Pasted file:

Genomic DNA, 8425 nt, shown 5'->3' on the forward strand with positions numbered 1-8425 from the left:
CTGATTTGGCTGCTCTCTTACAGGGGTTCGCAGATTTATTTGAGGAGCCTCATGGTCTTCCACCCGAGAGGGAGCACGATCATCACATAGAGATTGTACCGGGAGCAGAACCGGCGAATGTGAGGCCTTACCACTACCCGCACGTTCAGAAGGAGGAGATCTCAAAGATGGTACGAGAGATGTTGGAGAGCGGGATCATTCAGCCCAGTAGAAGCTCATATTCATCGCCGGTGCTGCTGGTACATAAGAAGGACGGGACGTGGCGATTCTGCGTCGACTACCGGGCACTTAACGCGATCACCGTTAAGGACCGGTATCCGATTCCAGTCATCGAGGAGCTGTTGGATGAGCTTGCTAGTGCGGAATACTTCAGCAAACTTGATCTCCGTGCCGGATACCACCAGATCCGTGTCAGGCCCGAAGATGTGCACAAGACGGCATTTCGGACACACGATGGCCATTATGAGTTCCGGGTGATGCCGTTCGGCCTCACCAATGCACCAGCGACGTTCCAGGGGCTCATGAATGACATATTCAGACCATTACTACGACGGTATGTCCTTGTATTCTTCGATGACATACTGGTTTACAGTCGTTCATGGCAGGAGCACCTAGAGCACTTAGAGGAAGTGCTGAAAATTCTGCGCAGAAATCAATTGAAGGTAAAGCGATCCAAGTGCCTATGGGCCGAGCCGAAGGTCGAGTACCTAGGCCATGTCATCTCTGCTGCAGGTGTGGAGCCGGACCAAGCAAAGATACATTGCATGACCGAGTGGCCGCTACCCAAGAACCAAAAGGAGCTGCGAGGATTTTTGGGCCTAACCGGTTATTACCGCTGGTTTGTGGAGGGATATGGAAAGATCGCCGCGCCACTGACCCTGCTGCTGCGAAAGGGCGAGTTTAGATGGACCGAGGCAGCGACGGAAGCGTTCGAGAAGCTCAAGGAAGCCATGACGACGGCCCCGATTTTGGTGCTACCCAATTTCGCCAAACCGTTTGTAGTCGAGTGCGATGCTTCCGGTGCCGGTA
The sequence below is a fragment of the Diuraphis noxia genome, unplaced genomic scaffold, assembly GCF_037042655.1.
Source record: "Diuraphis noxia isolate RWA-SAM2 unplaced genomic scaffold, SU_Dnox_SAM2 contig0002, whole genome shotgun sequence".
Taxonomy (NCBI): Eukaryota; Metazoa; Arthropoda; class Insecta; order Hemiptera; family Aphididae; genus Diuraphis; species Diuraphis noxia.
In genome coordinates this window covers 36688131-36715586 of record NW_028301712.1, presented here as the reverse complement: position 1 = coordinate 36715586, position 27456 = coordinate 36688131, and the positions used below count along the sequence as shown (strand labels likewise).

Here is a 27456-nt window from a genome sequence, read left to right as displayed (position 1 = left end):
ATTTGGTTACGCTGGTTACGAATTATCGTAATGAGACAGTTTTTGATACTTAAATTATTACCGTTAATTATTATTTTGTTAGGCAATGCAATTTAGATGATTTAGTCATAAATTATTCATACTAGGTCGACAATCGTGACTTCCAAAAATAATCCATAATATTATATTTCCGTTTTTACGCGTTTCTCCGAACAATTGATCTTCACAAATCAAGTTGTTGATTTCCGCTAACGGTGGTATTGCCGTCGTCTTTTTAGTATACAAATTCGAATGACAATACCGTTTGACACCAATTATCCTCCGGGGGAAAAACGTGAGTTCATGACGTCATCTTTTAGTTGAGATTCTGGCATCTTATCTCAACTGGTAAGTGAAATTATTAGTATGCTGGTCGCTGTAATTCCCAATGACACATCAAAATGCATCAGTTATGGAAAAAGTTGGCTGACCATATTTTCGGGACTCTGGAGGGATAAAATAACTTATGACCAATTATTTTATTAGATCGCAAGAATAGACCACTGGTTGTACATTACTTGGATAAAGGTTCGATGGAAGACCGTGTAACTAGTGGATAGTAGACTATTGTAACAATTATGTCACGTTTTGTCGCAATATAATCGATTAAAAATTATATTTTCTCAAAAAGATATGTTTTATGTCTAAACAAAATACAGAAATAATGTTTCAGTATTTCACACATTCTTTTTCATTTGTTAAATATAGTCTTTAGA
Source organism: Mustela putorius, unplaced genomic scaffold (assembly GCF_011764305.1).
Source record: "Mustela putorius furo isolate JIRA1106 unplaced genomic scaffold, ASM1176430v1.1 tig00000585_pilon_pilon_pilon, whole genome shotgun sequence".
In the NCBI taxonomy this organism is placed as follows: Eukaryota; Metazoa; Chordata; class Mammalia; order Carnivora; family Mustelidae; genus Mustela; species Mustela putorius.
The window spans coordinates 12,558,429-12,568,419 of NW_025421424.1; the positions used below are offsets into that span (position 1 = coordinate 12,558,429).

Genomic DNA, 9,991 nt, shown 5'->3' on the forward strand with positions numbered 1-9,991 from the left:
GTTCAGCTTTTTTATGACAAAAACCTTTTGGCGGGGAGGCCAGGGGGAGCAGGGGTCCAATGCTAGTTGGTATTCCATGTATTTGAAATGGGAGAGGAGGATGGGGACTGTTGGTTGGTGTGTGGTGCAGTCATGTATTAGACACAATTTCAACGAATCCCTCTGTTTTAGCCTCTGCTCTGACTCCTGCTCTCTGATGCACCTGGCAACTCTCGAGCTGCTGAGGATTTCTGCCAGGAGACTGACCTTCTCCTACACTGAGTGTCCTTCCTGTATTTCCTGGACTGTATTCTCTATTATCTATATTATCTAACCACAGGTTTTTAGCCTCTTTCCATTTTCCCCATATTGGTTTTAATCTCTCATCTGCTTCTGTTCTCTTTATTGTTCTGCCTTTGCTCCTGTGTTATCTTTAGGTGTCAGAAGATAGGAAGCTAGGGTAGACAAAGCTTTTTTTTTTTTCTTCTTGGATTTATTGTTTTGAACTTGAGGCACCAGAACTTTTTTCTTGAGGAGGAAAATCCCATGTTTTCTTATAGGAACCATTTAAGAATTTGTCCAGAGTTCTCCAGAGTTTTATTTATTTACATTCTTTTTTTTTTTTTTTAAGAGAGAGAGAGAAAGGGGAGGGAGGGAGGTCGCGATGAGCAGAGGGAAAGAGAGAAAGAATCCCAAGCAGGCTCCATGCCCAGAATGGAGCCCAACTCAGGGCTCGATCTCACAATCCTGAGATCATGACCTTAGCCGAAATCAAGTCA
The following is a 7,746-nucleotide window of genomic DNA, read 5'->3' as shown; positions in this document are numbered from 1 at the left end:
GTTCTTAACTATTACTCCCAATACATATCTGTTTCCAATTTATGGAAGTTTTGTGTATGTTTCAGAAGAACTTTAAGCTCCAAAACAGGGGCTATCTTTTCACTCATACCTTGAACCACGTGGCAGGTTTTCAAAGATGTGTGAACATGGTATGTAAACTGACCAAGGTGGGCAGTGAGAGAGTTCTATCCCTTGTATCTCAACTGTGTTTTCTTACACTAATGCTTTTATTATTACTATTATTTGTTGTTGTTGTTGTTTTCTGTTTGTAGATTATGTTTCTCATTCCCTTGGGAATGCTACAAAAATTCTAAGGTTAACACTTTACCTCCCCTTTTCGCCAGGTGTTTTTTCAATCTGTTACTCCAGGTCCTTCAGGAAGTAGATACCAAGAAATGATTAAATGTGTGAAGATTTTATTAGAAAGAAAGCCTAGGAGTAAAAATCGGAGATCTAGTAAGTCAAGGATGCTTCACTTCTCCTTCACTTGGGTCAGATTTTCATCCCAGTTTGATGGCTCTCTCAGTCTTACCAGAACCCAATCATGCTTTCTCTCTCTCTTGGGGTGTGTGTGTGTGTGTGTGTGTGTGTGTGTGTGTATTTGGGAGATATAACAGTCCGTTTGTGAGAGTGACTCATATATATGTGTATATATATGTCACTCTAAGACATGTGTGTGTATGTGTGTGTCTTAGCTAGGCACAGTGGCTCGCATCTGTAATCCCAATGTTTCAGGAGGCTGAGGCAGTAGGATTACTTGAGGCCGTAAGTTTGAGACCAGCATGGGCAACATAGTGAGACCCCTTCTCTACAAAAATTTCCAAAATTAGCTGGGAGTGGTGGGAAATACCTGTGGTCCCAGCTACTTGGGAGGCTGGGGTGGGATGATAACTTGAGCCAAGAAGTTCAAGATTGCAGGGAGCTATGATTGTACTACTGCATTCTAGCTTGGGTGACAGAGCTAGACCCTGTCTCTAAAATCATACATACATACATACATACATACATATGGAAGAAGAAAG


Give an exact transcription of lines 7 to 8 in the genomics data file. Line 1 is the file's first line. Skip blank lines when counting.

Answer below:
Here is a 27456-nt window from a genome sequence, read left to right as displayed (position 1 = left end):
ATTTGGTTACGCTGGTTACGAATTATCGTAATGAGACAGTTTTTGATACTTAAATTATTACCGTTAATTATTATTTTGTTAGGCAATGCAATTTAGATGATTTAGTCATAAATTATTCATACTAGGTCGACAATCGTGACTTCCAAAAATAATCCATAATATTATATTTCCGTTTTTACGCGTTTCTCCGAACAATTGATCTTCACAAATCAAGTTGTTGATTTCCGCTAACGGTGGTATTGCCGTCGTCTTTTTAGTATACAAATTCGAATGACAATACCGTTTGACACCAATTATCCTCCGGGGGAAAAACGTGAGTTCATGACGTCATCTTTTAGTTGAGATTCTGGCATCTTATCTCAACTGGTAAGTGAAATTATTAGTATGCTGGTCGCTGTAATTCCCAATGACACATCAAAATGCATCAGTTATGGAAAAAGTTGGCTGACCATATTTTCGGGACTCTGGAGGGATAAAATAACTTATGACCAATTATTTTATTAGATCGCAAGAATAGACCACTGGTTGTACATTACTTGGATAAAGGTTCGATGGAAGACCGTGTAACTAGTGGATAGTAGACTATTGTAACAATTATGTCACGTTTTGTCGCAATATAATCGATTAAAAATTATATTTTCTCAAAAAGATATGTTTTATGTCTAAACAAAATACAGAAATAATGTTTCAGTATTTCACACATTCTTTTTCATTTGTTAAATATAGTCTTTAGA